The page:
One of the strongest and most publicised proponents of the caveman or Paleo-diet is Professor Loren Cordain.
Can we reverse millenia? Sometimes impractical, the caveman diet does give clues that are helpful to the modern diet.
I found the paleo-diet useful in looking at the type of oil in my diet, ending up with rapeseed oil and olive oil as basic cooking oils. I use nut oils – English cobnut is a homegrown treat – as well as posh olive oils for dressings.
Omega-3 fats in fish are especially interesting and seem to be part of what we evolved to eat.
Richard Wrangham, Professor of Biological anthropology at Harvard University, shows how unhealthy fast foods push our evolutionary buttons and his book Catching Fire: How Cooking Made us Human shows how it is the bioavailabity of nutrients – how we digest foods – that matters, not just calories.
Biodiversity in our world and in our diet is one of the secrets to good eating. Kew Gardens is a centre for research. It has the Millenium Seed Bank and is part of the Global Crop Diversity Trust that promote biodiversity and food security.
The charity Living Medicine also promotes the potency of plants and the importance to maintaining them and their eco-systems.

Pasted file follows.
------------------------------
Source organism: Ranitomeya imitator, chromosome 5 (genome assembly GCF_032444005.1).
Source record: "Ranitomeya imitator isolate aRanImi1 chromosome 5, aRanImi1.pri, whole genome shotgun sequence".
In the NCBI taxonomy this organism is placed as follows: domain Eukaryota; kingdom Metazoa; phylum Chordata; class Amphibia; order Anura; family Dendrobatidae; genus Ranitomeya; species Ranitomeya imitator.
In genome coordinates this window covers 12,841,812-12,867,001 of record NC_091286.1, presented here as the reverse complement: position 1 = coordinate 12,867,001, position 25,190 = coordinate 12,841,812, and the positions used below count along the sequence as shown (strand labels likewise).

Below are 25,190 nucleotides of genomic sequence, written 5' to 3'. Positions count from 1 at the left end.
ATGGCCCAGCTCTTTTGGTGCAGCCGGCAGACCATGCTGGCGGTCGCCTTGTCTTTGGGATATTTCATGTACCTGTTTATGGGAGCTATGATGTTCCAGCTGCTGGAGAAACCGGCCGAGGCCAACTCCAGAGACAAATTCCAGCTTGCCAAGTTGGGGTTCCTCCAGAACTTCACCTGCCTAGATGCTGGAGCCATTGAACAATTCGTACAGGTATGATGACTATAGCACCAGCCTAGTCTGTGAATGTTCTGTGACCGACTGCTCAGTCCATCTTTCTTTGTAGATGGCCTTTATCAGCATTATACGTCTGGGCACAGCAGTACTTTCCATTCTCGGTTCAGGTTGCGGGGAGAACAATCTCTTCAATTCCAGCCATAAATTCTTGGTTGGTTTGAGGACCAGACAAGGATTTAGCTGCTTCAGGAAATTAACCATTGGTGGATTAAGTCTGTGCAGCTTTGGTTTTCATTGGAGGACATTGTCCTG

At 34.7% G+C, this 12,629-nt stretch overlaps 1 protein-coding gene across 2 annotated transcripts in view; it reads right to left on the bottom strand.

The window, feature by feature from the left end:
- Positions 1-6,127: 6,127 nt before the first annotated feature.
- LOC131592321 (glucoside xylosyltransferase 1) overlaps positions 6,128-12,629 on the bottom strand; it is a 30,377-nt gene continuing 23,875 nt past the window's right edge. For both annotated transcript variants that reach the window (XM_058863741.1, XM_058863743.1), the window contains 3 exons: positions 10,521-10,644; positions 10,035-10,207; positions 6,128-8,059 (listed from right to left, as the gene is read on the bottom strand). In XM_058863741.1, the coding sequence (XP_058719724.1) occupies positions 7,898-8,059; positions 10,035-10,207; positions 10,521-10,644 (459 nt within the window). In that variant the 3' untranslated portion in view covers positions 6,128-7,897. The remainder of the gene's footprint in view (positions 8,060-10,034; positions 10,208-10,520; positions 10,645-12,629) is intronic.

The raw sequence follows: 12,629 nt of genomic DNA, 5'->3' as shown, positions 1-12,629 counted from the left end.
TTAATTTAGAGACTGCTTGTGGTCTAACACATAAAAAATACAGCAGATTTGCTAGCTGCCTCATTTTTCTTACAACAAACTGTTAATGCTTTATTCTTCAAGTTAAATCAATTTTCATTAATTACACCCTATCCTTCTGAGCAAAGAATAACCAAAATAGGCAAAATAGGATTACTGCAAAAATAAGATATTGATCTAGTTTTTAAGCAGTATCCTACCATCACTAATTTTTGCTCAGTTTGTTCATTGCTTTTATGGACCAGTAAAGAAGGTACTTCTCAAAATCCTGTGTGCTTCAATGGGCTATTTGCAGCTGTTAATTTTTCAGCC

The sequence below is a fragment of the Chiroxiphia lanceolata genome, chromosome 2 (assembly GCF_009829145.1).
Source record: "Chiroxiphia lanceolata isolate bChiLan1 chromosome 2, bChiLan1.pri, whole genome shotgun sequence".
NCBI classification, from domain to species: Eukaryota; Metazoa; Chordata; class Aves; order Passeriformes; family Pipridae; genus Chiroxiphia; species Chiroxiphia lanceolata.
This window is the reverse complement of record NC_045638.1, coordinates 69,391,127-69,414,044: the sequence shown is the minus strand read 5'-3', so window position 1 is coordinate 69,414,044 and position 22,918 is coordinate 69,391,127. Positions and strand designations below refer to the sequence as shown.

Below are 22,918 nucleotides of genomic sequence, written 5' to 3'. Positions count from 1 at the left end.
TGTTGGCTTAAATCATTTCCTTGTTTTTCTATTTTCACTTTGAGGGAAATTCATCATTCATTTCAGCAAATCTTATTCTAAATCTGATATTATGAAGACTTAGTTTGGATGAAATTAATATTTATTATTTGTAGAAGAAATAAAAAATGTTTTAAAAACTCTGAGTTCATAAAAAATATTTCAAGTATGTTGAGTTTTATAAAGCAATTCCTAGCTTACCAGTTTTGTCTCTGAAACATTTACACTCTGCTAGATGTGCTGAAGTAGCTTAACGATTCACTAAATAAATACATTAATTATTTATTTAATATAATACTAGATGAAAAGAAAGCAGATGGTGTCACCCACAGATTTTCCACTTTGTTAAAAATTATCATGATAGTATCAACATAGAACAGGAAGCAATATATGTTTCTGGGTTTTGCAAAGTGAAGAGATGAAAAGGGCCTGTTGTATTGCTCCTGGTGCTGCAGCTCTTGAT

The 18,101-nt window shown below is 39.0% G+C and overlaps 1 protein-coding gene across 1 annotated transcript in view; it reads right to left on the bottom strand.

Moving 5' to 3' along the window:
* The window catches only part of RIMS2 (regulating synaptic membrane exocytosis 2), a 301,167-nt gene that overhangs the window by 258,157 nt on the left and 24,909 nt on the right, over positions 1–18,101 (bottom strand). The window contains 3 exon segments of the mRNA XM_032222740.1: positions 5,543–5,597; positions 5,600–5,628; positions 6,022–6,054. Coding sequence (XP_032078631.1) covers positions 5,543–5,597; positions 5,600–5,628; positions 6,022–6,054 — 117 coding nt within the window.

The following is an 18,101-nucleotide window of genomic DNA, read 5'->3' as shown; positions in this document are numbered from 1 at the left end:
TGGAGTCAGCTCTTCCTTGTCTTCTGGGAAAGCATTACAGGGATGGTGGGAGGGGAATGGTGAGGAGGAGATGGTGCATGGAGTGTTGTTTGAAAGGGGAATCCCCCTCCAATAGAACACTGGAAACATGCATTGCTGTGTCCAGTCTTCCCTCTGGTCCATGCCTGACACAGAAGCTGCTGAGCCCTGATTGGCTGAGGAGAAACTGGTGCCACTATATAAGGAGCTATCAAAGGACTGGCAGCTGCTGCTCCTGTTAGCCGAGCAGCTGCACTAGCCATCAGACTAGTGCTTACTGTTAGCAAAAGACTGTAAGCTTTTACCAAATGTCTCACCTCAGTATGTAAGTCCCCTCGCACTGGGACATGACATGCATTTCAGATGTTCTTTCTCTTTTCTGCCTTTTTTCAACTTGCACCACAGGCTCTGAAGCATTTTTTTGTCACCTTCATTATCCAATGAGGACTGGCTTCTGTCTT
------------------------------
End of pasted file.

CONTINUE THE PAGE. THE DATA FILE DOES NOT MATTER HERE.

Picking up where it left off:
One way to tap into this is to forage for wild foods. Richard Mabey’s Food for Free and Euell Gibbons’ books, starting with Stalking the Wild Asparagus, are foundations of today’s eco hunter-gatherers.
Abundance projects, started in Sheffield and spreading, gather unused fruit from urban trees to make community jams, jellies and pickles.
The Weston A. Price Foundation is a strong proponent of traditional diets, including raw milk, animal fats, unprocessed foods and meat broths and makes many interesting points that challenge healthy eating othodoxies.
Fermentation and other microbiological processes are at the heart of many traditional foods, be it yoghurt, chocolate or air-cured hams. Sandor Ellix Katz is one of a number of food writers encouraging us to get back to beneficial bugs.
MY JOURNEY WENT…
From looking at the Stone Age diet in the Space Age to…
…working out what oil to use in cooking to
… a plate of noodles from the point of view of a cavewoman to
…the workings of omega-3 fats and what fish to eat to
…how my body is related to rocks to
…talking to one Professor who ate chimp food and another who has acorns for breakfast to
…wild foods close to home, be they blackberries, nettles or brazil nuts to
…fermentation at the Oxford Symposium of Food and Cooking.